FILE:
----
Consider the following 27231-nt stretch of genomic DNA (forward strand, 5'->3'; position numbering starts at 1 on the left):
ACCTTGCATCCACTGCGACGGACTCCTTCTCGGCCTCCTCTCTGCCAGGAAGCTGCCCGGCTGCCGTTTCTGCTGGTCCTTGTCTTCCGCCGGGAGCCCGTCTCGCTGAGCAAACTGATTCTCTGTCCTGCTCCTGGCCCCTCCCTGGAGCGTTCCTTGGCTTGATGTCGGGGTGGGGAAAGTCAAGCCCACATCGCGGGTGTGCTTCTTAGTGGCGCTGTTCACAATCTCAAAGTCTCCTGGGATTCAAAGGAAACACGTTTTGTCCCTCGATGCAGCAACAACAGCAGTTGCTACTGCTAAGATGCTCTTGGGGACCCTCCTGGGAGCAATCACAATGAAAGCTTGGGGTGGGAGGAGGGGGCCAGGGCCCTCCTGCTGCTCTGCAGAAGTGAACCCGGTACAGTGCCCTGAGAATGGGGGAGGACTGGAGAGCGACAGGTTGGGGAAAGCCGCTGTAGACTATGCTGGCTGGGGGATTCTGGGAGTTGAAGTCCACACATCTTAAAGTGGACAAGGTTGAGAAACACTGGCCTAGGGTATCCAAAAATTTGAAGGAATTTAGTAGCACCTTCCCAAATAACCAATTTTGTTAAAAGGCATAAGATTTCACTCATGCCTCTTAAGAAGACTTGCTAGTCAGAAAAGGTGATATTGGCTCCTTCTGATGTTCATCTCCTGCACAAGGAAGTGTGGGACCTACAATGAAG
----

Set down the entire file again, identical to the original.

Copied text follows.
Consider the following 27231-nt stretch of genomic DNA (forward strand, 5'->3'; position numbering starts at 1 on the left):
ACCTTGCATCCACTGCGACGGACTCCTTCTCGGCCTCCTCTCTGCCAGGAAGCTGCCCGGCTGCCGTTTCTGCTGGTCCTTGTCTTCCGCCGGGAGCCCGTCTCGCTGAGCAAACTGATTCTCTGTCCTGCTCCTGGCCCCTCCCTGGAGCGTTCCTTGGCTTGATGTCGGGGTGGGGAAAGTCAAGCCCACATCGCGGGTGTGCTTCTTAGTGGCGCTGTTCACAATCTCAAAGTCTCCTGGGATTCAAAGGAAACACGTTTTGTCCCTCGATGCAGCAACAACAGCAGTTGCTACTGCTAAGATGCTCTTGGGGACCCTCCTGGGAGCAATCACAATGAAAGCTTGGGGTGGGAGGAGGGGGCCAGGGCCCTCCTGCTGCTCTGCAGAAGTGAACCCGGTACAGTGCCCTGAGAATGGGGGAGGACTGGAGAGCGACAGGTTGGGGAAAGCCGCTGTAGACTATGCTGGCTGGGGGATTCTGGGAGTTGAAGTCCACACATCTTAAAGTGGACAAGGTTGAGAAACACTGGCCTAGGGTATCCAAAAATTTGAAGGAATTTAGTAGCACCTTCCCAAATAACCAATTTTGTTAAAAGGCATAAGATTTCACTCATGCCTCTTAAGAAGACTTGCTAGTCAGAAAAGGTGATATTGGCTCCTTCTGATGTTCATCTCCTGCACAAGGAAGTGTGGGACCTACAATGAAG